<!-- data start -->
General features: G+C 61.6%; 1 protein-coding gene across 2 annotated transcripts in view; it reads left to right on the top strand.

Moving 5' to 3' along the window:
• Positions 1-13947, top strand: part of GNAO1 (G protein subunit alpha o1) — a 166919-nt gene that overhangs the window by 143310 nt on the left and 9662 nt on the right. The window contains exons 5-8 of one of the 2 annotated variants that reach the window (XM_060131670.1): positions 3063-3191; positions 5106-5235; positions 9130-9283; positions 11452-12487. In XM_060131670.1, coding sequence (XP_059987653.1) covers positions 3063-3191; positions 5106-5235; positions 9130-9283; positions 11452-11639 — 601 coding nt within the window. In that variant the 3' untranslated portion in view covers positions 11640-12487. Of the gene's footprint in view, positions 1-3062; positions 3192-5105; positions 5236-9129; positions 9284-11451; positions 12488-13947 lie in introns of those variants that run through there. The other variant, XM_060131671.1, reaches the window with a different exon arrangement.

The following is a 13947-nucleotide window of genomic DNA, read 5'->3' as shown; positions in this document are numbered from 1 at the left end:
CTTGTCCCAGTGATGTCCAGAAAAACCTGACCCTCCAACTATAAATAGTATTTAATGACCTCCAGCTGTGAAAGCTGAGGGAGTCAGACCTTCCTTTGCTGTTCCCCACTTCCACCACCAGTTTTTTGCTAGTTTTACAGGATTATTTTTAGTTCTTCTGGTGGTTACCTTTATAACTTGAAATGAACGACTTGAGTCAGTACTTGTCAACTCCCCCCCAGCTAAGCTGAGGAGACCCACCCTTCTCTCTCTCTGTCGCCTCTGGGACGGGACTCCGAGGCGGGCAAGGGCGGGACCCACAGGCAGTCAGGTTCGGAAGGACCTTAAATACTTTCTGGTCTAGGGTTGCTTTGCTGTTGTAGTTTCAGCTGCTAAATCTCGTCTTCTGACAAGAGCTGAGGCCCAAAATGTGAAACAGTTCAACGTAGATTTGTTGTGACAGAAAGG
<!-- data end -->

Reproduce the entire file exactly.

General features: G+C 61.6%; 1 protein-coding gene across 2 annotated transcripts in view; it reads left to right on the top strand.

Moving 5' to 3' along the window:
• Positions 1-13947, top strand: part of GNAO1 (G protein subunit alpha o1) — a 166919-nt gene that overhangs the window by 143310 nt on the left and 9662 nt on the right. The window contains exons 5-8 of one of the 2 annotated variants that reach the window (XM_060131670.1): positions 3063-3191; positions 5106-5235; positions 9130-9283; positions 11452-12487. In XM_060131670.1, coding sequence (XP_059987653.1) covers positions 3063-3191; positions 5106-5235; positions 9130-9283; positions 11452-11639 — 601 coding nt within the window. In that variant the 3' untranslated portion in view covers positions 11640-12487. Of the gene's footprint in view, positions 1-3062; positions 3192-5105; positions 5236-9129; positions 9284-11451; positions 12488-13947 lie in introns of those variants that run through there. The other variant, XM_060131671.1, reaches the window with a different exon arrangement.

The following is a 13947-nucleotide window of genomic DNA, read 5'->3' as shown; positions in this document are numbered from 1 at the left end:
CTTGTCCCAGTGATGTCCAGAAAAACCTGACCCTCCAACTATAAATAGTATTTAATGACCTCCAGCTGTGAAAGCTGAGGGAGTCAGACCTTCCTTTGCTGTTCCCCACTTCCACCACCAGTTTTTTGCTAGTTTTACAGGATTATTTTTAGTTCTTCTGGTGGTTACCTTTATAACTTGAAATGAACGACTTGAGTCAGTACTTGTCAACTCCCCCCCAGCTAAGCTGAGGAGACCCACCCTTCTCTCTCTCTGTCGCCTCTGGGACGGGACTCCGAGGCGGGCAAGGGCGGGACCCACAGGCAGTCAGGTTCGGAAGGACCTTAAATACTTTCTGGTCTAGGGTTGCTTTGCTGTTGTAGTTTCAGCTGCTAAATCTCGTCTTCTGACAAGAGCTGAGGCCCAAAATGTGAAACAGTTCAACGTAGATTTGTTGTGACAGAAAGG